For instance, precision-guided 227mm rockets and ATACMS missiles are not ideally employed in mass volleys against broad area targets, such as the enemy armor or artillery formations that Ukrainian forces are staring down in the Donbas region. Any stocks of guided munitions that get sent along with the launchers could very well be small in quantity, at least initially, anyway. It is not hard to imagine that they would be employed very selectively in instances where the extended range and ability to hit pinpoint targets could be best exploited, with more traditional rockets still providing massed fires against hostile forces. In a pinch, the M30/31s can be used against massed targets, and less rockets are needed to accomplish the intended effects due to their precision, but the precious nature of these weapons would likely only see them used in that manner during dire circumstances.
It's also not clear from CNN's report or any other sources how willing or able the U.S. government would be to send guided 227mm rockets or ATACMS missiles, to begin with. The technology inside those weapons, as well as the highly-automated launcher itself, could prompt concerns about operational security risks in the event they might be captured by Russian forces. The War Zone has itself already highlighted how Russia's materiel losses in the conflict have almost certainly translated into major intelligence gains for the West.
The U.S. military has notably transferred a number of 155mm M777A2 towed howitzers to Ukrainian forces already, but without the networked digital fire control system that is present on those weapons in American service. This also means that those howitzers cannot employ precision-guided shells and limits how quickly and accurately they can engage a target or shift focus to another.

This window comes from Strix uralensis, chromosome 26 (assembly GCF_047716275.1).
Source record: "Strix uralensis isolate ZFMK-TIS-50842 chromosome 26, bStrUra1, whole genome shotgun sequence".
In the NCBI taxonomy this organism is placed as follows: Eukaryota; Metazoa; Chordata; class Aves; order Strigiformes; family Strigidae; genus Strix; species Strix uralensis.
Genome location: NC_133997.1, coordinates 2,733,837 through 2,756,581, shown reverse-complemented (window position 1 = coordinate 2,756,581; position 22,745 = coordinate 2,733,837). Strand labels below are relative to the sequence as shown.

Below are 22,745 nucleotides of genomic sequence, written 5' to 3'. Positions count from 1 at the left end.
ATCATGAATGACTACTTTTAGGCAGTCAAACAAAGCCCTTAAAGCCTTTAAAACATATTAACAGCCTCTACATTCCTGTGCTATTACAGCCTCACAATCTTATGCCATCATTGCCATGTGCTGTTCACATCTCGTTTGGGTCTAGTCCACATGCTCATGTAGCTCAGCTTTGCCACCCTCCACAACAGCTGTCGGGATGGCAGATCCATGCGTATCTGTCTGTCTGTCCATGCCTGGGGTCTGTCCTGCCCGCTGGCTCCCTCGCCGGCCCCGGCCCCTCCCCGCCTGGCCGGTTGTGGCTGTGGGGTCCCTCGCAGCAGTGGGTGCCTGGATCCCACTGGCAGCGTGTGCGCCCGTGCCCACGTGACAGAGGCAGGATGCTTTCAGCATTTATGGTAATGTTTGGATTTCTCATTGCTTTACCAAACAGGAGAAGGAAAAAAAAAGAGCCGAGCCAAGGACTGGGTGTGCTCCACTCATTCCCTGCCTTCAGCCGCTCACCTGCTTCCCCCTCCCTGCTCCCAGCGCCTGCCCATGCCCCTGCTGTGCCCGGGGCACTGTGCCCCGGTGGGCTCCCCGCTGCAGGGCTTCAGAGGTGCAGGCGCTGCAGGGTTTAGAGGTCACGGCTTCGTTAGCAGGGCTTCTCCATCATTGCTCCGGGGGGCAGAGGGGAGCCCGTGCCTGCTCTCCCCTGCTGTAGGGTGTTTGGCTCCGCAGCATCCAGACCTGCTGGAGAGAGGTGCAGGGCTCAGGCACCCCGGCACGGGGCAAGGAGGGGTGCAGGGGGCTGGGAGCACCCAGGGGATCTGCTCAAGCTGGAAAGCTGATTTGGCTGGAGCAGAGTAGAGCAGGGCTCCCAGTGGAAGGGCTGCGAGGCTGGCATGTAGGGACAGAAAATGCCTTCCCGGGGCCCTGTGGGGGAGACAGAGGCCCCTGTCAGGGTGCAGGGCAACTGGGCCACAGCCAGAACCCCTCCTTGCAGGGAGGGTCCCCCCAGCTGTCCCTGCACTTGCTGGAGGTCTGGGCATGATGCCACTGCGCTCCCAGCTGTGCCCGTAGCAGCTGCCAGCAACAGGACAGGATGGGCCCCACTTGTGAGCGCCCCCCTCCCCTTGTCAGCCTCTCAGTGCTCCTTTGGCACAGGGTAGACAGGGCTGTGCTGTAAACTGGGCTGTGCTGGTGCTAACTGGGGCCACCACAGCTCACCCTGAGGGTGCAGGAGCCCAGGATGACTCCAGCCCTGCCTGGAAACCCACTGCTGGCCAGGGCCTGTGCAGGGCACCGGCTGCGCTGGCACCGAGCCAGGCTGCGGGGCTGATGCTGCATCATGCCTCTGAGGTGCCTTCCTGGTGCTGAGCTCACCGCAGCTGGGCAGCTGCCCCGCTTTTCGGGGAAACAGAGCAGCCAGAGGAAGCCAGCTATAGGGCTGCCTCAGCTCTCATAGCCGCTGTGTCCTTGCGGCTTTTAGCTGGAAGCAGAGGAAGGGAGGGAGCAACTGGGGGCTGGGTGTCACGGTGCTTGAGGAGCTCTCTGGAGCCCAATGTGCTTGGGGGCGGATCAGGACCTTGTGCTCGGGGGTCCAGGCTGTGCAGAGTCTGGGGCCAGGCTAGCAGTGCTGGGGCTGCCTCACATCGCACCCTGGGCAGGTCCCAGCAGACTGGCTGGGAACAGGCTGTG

Video footage did emerge this week that reportedly shows additional M777A2s being trucked into Ukraine from Poland that do feature the fire control system, which could indicate a shift in policy in this regard.
The Missile Technology Control Regime (MCTR), a voluntary international arms control pact that the United States and Ukraine are parties to, presents potential hurdles for the transfer of ATACMS missiles at all. The MTCR is particularly focused on curtailing exports of missiles with ranges of 300 kilometers (186 miles) or more and/or with payloads weighing 500 pounds or more, which includes all ATACMS variants with the exception of the MGM-140B. In addition, in U.S. military service, MGM-140Bs were also often loaded with lighter warheads to increase their maximum range to 300 kilometers.
It's also worth noting that there are, at least presently, the only unguided rockets available for the MLRS and HIMARS are loaded with cluster munitions warheads. The submunitions in these warheads, M77 or M85 Dual-Purpose Improved Conventional Munitions (DPICM) depending on the exact variant, have a long history of questionable reliability. Unexploded submunitions can present serious hazards to the safe movement of friendly forces, as well as enemy units, not to mention innocent bystanders.
U.S.-supplied rockets loaded with cluster munitions might raise political, as well as pragmatic issues for Ukraine. The Russian military has been actively criticized for its often indiscriminate employment of cluster munitions, as well as other weapons, in the conflict so far. At the same time, Ukrainian forces have reportedly used their own cluster munitions in the fighting. To date, Russia, Ukraine, and the United States remain among the countries that have declined to sign an international agreement that prohibits the production, stockpiling, and employment of certain cluster munitions.
Questions of the political optics aside, without precision-guided rockets, let alone ATACMS missiles, MLRS and HIMARS would not necessarily offer the Ukrainian military significant new artillery capabilities over the MRLs it has in service now. Unguided M26-series 227mm rockets would certainly offer improved accuracy and range over the 122mm systems, versions of the Soviet-era BM-21 Grad and the more recently acquired RM-70s, that the Ukrainian armed forces currently possess.
However, the longest-range variants of the M26 do not offer dramatically greater capability in terms of reach than the 220mm types fired from larger Ukrainian BM-27 Uragans and cannot reach the same distances that their existing 300mm ones their BM-30 Smerchs employ can. The rockets available for the BM-27 can generally hit targets out to almost 22 miles (35 kilometers), while most of the types that the BM-30 fires can engage threats up to 43 miles (70 kilometers) away. The extended-range M26A1/A2 rocket types have a maximum range of just under 28 miles (45 kilometers).